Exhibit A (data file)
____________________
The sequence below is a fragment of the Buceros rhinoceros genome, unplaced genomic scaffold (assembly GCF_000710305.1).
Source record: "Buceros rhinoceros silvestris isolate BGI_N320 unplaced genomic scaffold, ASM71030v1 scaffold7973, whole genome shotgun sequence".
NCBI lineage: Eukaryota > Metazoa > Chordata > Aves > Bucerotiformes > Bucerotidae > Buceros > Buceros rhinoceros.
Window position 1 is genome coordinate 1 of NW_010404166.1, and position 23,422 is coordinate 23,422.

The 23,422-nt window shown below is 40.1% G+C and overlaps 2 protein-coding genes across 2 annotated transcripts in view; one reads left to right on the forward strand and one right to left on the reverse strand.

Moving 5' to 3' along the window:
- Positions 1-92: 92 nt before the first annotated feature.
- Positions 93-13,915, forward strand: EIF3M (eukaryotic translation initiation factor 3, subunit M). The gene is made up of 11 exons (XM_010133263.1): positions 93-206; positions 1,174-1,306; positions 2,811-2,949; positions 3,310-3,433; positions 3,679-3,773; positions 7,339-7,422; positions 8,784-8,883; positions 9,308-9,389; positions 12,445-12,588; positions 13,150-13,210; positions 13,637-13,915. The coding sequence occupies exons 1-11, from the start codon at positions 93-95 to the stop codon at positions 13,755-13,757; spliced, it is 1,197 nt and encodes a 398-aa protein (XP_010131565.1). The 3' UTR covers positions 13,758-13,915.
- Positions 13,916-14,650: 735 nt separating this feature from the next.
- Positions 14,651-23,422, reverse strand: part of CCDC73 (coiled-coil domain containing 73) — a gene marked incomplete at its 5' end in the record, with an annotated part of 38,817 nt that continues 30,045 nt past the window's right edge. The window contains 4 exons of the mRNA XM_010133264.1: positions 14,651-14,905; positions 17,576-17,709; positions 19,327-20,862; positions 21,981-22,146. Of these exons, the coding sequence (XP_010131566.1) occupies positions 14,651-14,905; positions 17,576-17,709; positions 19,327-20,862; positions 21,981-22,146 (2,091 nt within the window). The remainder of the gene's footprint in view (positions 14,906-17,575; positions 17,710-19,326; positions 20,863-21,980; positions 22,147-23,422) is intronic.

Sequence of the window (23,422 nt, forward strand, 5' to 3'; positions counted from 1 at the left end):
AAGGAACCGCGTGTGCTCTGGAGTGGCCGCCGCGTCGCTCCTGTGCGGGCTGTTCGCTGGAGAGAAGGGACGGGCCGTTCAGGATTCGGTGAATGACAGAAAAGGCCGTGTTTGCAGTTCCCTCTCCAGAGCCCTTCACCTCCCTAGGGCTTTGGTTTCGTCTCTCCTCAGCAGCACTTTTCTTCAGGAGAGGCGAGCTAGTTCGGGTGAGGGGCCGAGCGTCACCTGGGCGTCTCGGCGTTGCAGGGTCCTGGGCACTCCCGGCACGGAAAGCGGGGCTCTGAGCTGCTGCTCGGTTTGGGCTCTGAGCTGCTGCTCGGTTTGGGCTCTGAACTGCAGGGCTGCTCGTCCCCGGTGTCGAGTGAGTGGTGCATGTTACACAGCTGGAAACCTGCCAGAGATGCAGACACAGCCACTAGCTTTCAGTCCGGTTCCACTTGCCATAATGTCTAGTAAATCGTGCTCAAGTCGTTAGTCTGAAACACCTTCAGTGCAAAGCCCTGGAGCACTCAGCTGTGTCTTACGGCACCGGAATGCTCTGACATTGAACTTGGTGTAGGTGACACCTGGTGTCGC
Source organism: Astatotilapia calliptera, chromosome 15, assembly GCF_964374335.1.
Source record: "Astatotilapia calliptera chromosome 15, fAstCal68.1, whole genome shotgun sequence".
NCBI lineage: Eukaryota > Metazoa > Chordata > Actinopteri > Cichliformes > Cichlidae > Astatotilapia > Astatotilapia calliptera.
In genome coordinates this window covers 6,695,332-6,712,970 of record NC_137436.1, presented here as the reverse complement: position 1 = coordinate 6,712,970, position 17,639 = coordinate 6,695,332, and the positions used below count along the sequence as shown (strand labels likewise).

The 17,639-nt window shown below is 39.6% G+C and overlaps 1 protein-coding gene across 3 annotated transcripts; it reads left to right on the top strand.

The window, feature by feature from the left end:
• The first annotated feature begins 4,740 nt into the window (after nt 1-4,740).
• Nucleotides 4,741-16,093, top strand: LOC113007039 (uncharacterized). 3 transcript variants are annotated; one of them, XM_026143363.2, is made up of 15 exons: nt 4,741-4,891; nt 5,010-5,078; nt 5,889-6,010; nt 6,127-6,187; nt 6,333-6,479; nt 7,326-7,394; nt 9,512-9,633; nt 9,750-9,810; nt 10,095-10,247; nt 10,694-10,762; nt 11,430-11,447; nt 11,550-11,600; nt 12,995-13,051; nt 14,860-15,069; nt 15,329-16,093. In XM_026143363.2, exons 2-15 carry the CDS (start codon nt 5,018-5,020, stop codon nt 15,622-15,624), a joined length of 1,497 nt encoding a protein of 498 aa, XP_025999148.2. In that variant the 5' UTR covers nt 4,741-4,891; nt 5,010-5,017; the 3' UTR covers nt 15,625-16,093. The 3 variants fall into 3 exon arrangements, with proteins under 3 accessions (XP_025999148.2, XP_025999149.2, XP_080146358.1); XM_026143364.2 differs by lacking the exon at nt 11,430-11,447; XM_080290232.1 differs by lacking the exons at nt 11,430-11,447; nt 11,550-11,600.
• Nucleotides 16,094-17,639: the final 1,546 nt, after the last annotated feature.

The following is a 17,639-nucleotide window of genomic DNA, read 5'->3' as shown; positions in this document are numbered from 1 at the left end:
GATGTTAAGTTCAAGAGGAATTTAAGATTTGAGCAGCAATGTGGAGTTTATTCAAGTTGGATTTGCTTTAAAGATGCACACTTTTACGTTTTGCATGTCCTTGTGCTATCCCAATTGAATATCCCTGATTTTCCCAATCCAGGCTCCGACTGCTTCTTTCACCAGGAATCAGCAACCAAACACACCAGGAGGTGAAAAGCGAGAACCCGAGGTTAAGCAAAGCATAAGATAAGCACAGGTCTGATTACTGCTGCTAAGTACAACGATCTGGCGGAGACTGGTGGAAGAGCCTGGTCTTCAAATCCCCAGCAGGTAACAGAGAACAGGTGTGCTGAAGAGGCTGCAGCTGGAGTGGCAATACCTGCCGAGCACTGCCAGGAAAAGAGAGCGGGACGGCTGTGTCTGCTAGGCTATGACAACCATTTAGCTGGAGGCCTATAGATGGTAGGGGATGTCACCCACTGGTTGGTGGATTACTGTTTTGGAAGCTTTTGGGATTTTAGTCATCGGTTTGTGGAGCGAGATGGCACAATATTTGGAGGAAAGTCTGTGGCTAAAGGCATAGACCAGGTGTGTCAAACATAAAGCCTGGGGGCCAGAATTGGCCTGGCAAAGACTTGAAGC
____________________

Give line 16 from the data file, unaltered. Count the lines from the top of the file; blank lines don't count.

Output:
In genome coordinates this window covers 6,695,332-6,712,970 of record NC_137436.1, presented here as the reverse complement: position 1 = coordinate 6,712,970, position 17,639 = coordinate 6,695,332, and the positions used below count along the sequence as shown (strand labels likewise).